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Doctors’ overtime payments, political appointments and question of priorities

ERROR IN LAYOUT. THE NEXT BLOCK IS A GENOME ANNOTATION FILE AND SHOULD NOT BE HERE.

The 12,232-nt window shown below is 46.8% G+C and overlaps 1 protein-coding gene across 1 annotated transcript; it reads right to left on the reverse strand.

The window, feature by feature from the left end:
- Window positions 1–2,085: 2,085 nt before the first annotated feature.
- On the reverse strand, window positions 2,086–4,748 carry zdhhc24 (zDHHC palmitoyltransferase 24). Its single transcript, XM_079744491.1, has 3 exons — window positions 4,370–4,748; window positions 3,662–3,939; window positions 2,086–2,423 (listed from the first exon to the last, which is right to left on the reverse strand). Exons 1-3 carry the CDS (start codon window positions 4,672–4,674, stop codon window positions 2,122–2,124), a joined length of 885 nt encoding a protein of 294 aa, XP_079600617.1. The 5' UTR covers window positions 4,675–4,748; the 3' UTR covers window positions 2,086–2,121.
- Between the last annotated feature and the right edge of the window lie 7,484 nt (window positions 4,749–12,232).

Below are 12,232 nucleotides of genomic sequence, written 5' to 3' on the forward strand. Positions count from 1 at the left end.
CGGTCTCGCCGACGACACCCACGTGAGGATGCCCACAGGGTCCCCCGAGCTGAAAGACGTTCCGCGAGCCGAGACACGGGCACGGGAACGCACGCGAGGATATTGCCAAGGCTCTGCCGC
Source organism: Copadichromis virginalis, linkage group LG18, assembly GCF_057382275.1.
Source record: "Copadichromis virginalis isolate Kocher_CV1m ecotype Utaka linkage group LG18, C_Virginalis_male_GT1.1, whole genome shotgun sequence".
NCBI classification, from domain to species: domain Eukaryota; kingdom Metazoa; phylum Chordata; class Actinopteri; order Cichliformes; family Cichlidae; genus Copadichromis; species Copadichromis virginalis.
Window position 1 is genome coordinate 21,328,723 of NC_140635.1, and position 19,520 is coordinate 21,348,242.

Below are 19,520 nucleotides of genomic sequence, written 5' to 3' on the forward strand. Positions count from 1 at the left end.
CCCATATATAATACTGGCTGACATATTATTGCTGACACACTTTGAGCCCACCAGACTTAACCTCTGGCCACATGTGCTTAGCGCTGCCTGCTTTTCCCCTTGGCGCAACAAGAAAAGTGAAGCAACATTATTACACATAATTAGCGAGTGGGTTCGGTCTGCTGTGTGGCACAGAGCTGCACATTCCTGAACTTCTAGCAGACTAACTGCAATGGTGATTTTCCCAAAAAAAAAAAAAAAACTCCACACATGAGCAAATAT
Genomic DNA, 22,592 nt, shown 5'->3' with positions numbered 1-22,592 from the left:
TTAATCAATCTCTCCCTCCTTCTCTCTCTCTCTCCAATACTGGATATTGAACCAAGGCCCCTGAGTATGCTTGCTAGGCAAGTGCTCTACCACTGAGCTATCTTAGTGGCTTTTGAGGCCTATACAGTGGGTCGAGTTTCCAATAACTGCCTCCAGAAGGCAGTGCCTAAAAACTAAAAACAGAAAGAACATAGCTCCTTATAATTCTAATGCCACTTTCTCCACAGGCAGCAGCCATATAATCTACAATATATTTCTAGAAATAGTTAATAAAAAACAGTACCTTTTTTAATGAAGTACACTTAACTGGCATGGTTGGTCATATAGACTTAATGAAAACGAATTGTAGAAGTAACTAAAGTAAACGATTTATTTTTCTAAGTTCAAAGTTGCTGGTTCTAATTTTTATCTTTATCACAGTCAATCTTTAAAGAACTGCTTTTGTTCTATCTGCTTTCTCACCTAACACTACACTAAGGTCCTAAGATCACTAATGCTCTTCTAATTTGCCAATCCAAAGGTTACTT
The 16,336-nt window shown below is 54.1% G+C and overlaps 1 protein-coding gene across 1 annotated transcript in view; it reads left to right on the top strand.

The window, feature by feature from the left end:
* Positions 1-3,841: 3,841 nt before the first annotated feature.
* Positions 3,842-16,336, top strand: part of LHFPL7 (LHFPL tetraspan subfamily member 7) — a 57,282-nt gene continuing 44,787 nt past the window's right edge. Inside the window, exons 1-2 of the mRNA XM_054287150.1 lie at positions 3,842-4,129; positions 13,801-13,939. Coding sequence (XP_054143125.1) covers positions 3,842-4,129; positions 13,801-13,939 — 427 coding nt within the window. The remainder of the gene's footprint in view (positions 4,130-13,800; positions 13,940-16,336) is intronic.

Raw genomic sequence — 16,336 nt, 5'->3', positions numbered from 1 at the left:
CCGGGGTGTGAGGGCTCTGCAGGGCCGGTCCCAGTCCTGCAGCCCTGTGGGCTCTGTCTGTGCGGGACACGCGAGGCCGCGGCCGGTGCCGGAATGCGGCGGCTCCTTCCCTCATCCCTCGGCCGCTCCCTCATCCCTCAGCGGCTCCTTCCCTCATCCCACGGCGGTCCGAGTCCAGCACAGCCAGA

The dispute at the Ministry of Health over the Government’s decision to slash doctors’ overtime pay by up to two-thirds contains all the ingredients for another health disaster.Brewing at a time when the health of the nation has been under the microscope for all the wrong reasons, the issue demands urgent attention and action.Looking at what has been presented before us, this has all the potential to turn south very quickly. This is especially after everything during the measles epidemic where doctors, among other health workers, gave their all only to be slapped in the face with such an inconsiderate decision by the Government.As a matter of fact, it would not be surprising at all if part of the overtime payments being disputed is from the time of the measles crisis where many of these doctors and other health workers worked tirelessly to save lives.If that’s the case, this is not just a slap on the face of doctors, this is daylight robbery given the life-saving nature of their work. The worry is that we live in a country where the chronic shortage of doctors was already teetering towards a catastrophe.It is undeniable that doctors are among the most sought after professionals in Samoa and many of them see greener pastures elsewhere. Which means should the Government insist on its position on this matter, more and more doctors would continue to leave Samoa. Many of them already have.Does that matter to you and me? Of course it does.The mass exodus of health workers, doctors especially, would probably not matter to the high flying senior Government officials and the elite who could easily afford to fly off to New Zealand or wherever for medical attention.The irony is that the medical fees for many of those politicians and senior Government officials are paid for by taxes from the very people who, again, will suffer as a result of the Government’s stubborn attitude towards the medical profession.Speaking of stubbornness, the struggle between the medical profession and the Government is well documented. Most of us would recall that it wasn’t that long ago doctors working at the hospital in Samoa went on a strike over grievances in relation to working conditions and salaries.In a bid to end the strike, the Government made many promises about improving salaries among other matters.Fast-forward to now, the mere fact we are having this discussion obviously points to the simple truth that many of those promises remain broken, much of it to the detriment of the health of this nation.Let us remind again today that the Government’s focus on buildings, infrastructure and other white elephant projects mean nothing without the right people with the right skills at the right places to make it work.When it comes to the health sector, the Government has invested millions and millions of aid monies in buildings and facilities. Without doctors, those hospitals mean nothing; they become deathbeds instead, as we have seen time and time again in this country.Now the issue being disputed on the front page of Wednesday’s Samoa Observer is even more disturbing. We can live with the ongoing debate about salaries and working conditions. To keep our sanity, we can place some of that stuff in a ‘work in progress’ column, and hope for the best.But when it to it comes to overtime payments, if doctors feel “disheartened, angry and unappreciated,” they have every reason to. Overtime payments are monies the doctors and their families are entitled to.Yes it’s money they have earned and no one has the right, especially the Government, to rob them of it. It is their money and they should be paid. It’s shameful that they even have to put up a fight to get what rightfully belongs to them.Like everyone else, doctors are humans. They are mothers, fathers, daughters, sons, chiefs in the villages and leaders in churches. They have loans to pay, mortgages so they can shelter their families, they have children to put to school, not counting the many people in their families and villages depending on them for fa’alavelaves and the like.This is why the decision to cut their overtime is insensitive. While we don’t want to keep referring to the measles crisis, if anything, it is one reason the Government should not be so quick to ignore these doctors.Unless they have a very short and selective memory?Interestingly, this issue has surfaced a week after Cabinet appointed more than a hundred Board Directors and Chairpersons where the Government has allocated millions of tala to pay them. These roles, including all those so-called Village Advisory groups, are political appointments strategically geared to ensure the Human Rights Protection Party (H.R.P.P.) stays in power.And here we have doctors, who are providing life-saving essential services, having to basically beg the Government to pay them what is rightfully theirs, overtime payments.Where is the justice in that? And what does this tell us about the priorities of this Government?Write and share your thoughts with us.In the meantime, stay safe and keep your families protected Samoa, God bless!